A reminder to the manlift riders to get off the belt before they hit their heads on the ceiling. This is the top level of the headhouse, where dust collectors would extract most of the grain bits from the air to reduce risk of explosion.
This section of the production floor was constantly dripping. Someone had laid down giant plastic sheeting to attempt to protect the lower floors, but it hasn’t worked.
HDR matrix panorama. Looking from the grain elevators, now doomed, toward the city between the flour mill’s water tower and tile elevator’s neon sign, the old and new economies seem almost united. Yet the financial centers rise in reality to shadow the now-abandoned industry and manufacturing. The way of things, I’m told.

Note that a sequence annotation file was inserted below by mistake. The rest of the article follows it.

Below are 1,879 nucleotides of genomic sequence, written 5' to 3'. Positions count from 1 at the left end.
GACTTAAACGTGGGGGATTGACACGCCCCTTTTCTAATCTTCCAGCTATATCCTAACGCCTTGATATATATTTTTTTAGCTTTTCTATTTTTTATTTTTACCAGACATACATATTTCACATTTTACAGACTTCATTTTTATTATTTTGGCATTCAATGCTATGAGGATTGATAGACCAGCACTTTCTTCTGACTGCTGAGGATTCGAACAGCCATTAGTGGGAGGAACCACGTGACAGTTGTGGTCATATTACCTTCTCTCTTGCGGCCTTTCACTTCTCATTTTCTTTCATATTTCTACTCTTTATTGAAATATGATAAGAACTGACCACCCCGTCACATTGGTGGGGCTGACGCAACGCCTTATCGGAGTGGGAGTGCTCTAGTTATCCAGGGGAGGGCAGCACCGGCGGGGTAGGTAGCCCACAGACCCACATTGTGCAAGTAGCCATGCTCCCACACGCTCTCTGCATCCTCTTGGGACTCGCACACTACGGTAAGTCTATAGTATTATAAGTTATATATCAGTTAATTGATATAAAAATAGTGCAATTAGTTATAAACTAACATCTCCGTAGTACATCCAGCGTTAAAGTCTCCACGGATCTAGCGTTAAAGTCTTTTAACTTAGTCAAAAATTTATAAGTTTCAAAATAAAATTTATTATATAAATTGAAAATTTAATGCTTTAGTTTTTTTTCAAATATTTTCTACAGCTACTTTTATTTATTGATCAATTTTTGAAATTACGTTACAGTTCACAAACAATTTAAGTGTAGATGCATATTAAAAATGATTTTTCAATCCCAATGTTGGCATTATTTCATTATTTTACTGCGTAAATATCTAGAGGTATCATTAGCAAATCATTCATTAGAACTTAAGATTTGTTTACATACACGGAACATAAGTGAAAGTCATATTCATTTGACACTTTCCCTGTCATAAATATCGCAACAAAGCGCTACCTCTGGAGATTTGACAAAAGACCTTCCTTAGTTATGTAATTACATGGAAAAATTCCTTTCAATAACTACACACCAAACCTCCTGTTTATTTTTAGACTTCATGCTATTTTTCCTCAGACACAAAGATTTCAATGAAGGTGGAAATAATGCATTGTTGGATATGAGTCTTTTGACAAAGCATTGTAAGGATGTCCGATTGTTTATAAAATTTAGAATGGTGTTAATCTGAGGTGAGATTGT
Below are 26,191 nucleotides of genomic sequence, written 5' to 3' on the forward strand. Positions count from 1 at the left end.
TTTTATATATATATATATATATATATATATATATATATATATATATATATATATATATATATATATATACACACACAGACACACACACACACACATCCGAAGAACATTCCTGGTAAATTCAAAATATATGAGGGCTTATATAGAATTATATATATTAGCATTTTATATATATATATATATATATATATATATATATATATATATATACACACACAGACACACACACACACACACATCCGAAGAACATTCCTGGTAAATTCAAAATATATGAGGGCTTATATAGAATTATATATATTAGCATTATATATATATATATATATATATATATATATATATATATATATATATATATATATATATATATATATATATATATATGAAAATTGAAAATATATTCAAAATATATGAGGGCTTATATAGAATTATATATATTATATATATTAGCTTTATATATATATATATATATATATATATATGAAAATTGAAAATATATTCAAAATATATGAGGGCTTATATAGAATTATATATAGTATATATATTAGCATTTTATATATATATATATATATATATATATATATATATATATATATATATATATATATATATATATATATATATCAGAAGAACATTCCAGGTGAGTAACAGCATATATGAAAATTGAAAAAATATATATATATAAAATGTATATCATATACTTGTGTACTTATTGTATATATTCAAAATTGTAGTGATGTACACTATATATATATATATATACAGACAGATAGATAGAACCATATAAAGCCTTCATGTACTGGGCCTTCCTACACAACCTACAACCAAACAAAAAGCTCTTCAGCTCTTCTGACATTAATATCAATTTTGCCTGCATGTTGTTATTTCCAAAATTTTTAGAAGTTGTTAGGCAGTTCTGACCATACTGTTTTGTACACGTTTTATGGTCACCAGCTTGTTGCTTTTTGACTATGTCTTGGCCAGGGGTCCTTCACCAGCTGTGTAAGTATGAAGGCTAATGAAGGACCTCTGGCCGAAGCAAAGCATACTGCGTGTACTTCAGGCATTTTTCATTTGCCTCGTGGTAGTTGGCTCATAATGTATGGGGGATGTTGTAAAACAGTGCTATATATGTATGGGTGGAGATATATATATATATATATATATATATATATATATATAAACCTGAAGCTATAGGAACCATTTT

A back-lit tree with the silhouette of a roof spire in the background.
Looking past the hoist room (left) toward Shaft No. 1, behind the concrete head frame built in the late 1940s. This shaft could haul equipment from ground level (below) to shop level, where the picture was taken.
Like looking out of an airship.
Scrappers infamously gutted the factory, but this one green conduit going from the sintering floor all the way to ground level seems to have been spared.
Beside the shaft building are two fans on skids, indicating they were used underground.
From Main Street, looking straight up at the A Mill, only the silence makes one think that nobody’s still inside, grinding grain into Pillsbury’s Best.